As of Monday morning, the Trump campaign doesn’t have a manager. “The Donald J. Trump Campaign for President, which has set a historic record in the Republican Primary having received almost 14 million votes, has today announced that Corey Lewandowski will no longer be working with the campaign,” spokeswoman Hope Hicks said in a statement to the press. “The campaign is grateful to Corey for his hard work and dedication and we wish him the best in the future.”
It’s tempting to treat this like a genuine shock—a blow that could disrupt Trump’s effort to win the presidency. But two things are true: First, Lewandoski has been a declining presence since Trump captured the nomination in May, increasingly overshadowed by campaign chairman Paul Manafort. And with Lewandowski gone, explained one Trump ally to Fox News, Manafort is “totally in charge.”
And the second thing? To suggest the Trump campaign is hurt by Lewandowski’s departure is to assume a campaign exists. The truth is, there is no Donald Trump campaign.
This isn’t a matter of metaphysics; I mean this in a literal sense. Consider campaign staff. At this point in a presidential cycle, the presumptive nominees of both parties have begun to construct a field operation meant to identify supporters, train volunteers, and prepare for the tough work of bringing voters to the polls. By the time Mitt Romney entered June—after extinguishing Rick Santorum’s challenge from the right—he had more than a dozen offices open in Ohio and at least 89 paid staffers for his national campaign. By November, Romney had opened nearly 300 offices nationwide and employed more than 400 people. Team Obama invested even more in offices and personnel, with nearly 800 field locations and over 900 paid staffers.
How much staff has Donald Trump hired? At last count, the Trump campaign has roughly 30 staffers nationwide. By comparison, Team Clinton has hired 50 people in Ohio alone. Even if it’s still early in the cycle, a typical campaign would have several senior staff members in place in most, if not all, contested states. Trump has close to none. And while the Republican National Committee has people on the ground in swing states and other vital areas, they’re focused on the entire ticket. Trump needs dedicated, professional help and he doesn’t have it. He seems to be waiting until July, at the earliest, to determine hiring and placement.
What about advertising? Paid television is part and parcel of modern campaigning and can have real—albeit temporary—effects on the race. In their book The Gamble: Choice and Chance in the 2012 Presidential Election, political scientists John Sides and Lynn Vavreck fnd that, all things equal, a candidate airing one additional ad per capita over an opponent gains an advantage of almost 1 extra point in public polling, compared with a market where candidates are at parity in advertising. Likewise, a candidate with two additional ads per capita gains two extra points compared with the baseline.
But it’s hard to sustain these advantages across time; eventually, the other side catches up. Which means that in the long term, these effects decay as neither side holds a durable advantage, and neither can shift the game through ads alone. Team Obama’s $45 million ad buys in June 2012 was matched, in turn, by Team Romney’s $38 million response. Any effect of the former was moderated and even canceled out by the latter.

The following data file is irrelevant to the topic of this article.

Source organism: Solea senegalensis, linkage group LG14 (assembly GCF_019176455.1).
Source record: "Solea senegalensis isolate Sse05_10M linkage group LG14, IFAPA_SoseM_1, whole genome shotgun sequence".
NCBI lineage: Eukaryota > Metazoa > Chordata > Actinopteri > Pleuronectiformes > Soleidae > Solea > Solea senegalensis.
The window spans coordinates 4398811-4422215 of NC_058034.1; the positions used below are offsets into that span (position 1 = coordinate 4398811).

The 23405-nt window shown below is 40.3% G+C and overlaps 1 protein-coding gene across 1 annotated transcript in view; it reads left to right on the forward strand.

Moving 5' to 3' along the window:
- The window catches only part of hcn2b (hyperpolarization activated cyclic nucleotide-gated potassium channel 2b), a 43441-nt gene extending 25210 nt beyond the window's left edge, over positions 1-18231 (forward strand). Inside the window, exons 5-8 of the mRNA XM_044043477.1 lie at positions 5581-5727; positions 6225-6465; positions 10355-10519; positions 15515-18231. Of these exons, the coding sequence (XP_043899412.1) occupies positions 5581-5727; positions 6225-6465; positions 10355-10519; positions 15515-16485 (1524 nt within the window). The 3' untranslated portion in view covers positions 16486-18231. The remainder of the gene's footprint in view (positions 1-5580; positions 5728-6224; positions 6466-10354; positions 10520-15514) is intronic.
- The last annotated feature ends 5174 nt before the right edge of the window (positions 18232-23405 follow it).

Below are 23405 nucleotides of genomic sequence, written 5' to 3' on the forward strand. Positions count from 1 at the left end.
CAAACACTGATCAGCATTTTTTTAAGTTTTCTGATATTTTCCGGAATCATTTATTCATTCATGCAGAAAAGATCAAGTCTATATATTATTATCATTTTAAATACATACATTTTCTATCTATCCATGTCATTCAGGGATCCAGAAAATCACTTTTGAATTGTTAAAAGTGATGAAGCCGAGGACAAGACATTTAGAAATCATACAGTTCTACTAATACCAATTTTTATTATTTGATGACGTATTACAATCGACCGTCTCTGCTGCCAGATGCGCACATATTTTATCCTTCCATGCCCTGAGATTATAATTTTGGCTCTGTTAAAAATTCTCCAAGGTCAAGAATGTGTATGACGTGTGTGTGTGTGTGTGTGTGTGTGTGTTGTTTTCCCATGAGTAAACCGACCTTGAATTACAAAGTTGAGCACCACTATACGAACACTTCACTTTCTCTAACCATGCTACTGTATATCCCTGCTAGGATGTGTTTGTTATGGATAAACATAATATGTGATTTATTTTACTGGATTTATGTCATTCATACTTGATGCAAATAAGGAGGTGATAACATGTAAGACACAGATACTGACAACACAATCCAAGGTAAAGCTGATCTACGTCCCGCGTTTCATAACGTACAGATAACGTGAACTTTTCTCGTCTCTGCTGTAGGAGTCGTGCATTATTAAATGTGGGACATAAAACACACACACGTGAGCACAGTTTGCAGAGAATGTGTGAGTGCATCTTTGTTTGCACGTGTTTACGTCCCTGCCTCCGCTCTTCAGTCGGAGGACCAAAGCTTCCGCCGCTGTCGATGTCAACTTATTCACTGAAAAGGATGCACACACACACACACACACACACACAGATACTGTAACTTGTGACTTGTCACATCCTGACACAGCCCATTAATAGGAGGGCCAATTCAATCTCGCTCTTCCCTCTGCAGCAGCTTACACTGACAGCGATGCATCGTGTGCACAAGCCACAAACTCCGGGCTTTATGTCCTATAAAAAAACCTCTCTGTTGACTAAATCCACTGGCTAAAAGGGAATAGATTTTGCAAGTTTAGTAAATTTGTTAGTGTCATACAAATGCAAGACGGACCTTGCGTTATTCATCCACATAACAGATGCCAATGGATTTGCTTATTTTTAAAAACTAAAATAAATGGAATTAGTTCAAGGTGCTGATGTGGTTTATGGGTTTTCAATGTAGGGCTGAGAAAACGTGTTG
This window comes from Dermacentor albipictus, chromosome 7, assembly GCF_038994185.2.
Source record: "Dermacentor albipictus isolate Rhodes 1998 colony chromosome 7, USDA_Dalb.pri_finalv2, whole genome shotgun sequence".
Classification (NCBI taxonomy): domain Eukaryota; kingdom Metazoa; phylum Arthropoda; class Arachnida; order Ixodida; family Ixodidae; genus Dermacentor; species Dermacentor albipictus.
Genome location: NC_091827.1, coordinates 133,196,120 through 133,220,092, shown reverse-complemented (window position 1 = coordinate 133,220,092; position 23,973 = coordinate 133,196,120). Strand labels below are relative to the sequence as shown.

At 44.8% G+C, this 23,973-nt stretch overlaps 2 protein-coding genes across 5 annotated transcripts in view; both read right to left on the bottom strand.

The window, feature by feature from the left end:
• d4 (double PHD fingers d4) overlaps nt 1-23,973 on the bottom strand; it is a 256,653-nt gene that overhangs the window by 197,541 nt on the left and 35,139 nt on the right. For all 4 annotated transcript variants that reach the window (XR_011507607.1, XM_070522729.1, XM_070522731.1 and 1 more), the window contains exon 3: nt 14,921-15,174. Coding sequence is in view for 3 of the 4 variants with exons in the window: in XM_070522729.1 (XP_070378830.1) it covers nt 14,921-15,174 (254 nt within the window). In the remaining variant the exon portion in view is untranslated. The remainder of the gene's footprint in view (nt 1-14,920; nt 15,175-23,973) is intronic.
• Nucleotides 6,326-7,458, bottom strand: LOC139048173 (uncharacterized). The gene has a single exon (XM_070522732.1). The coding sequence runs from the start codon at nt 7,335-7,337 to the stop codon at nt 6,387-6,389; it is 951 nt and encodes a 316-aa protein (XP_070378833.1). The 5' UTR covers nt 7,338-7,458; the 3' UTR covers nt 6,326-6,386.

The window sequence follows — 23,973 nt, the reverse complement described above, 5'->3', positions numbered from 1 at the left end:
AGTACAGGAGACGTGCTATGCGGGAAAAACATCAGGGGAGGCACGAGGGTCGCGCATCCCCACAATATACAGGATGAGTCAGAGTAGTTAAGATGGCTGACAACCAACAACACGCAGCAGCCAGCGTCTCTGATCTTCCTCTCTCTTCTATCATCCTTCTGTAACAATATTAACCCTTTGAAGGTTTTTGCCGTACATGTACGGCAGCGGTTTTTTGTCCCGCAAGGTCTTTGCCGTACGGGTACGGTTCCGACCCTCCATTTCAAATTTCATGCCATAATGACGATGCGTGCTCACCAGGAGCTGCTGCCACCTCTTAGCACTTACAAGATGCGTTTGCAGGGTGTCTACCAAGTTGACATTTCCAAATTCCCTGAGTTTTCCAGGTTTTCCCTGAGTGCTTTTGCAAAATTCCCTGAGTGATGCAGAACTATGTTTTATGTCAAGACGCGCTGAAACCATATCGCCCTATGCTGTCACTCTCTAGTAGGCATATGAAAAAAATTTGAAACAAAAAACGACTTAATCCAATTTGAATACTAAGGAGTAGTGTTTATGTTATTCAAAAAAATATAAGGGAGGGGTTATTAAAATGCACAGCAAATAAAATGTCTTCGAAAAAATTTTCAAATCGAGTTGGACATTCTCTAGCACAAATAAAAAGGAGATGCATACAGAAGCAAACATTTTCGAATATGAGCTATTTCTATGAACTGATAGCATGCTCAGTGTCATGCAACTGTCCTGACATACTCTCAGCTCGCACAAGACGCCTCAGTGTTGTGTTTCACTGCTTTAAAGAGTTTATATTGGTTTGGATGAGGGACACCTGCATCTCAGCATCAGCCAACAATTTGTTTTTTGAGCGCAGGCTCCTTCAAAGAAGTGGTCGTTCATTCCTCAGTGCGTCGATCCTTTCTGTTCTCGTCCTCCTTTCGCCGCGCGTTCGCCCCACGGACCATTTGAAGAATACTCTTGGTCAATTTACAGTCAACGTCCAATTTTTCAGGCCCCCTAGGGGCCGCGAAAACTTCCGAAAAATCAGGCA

Trump may not have a ground game, but is he fighting on the airwaves, matching Clinton or even trying to harm her standing? Not at all. As of Sunday, Team Clinton has put more than $23 million into advertising across eight swing states: Florida, Ohio, Nevada, Colorado, Virginia, North Carolina, Iowa, and New Hampshire. (Pennsylvania’s omission is curious.) Team Trump has nothing. Not a single dollar. Clinton is spending millions to rehabilitate her image and attack Trump, with nothing to deal with in the way of pushback.
Exacerbating all of this, for Trump, is that he’s broke: Trump has just $2.4 million in the campaign coffers. Put differently, Clinton’s ad buy is nearly 10 times as large as what Trump has on hand for his entire operation. Trump could raise money, but reports say he’s uninterested in calling donors and other contributors.
If you follow enough election coverage, you’ll notice a phrase from those inclined to read and absorb political science: “Campaigns don’t matter.” The idea is that the twists and turns of the horse race are less important than the broad “fundamentals” of an election year: unemployment, economic growth, foreign conflict, etc. What’s key is the mechanism behind the slogan. It’s not that campaigns are useless; it’s that—in general—they’re evenly matched, so they cancel each other out. When they aren’t—Obama’s ground game vs. Romney’s, for instance—they don’t.
What happens when one side has a campaign and the other doesn’t? When one side is mobilizing voters, contacting supporters, and persuading independents, and the other is sitting on its hands? Cable news has done a lot for Donald Trump, but it can’t raise money or organize volunteers. What happens when it’s September and Trump lacks the personnel or the cash to mount a credible fight against the Democratic Party?
I don’t know. No one knows, because it’s never happened before. But if the polls are any indication, what happens is something like a catastrophic defeat for Trump and the rest of the Republican Party. And of all possible outcomes in this election, that’s the most fitting. Trump built his career by talking and grifting his way into some facsimile of success, before losing it to his own arrogance and narcissism. If nothing else, a historic defeat in November will fit the pattern.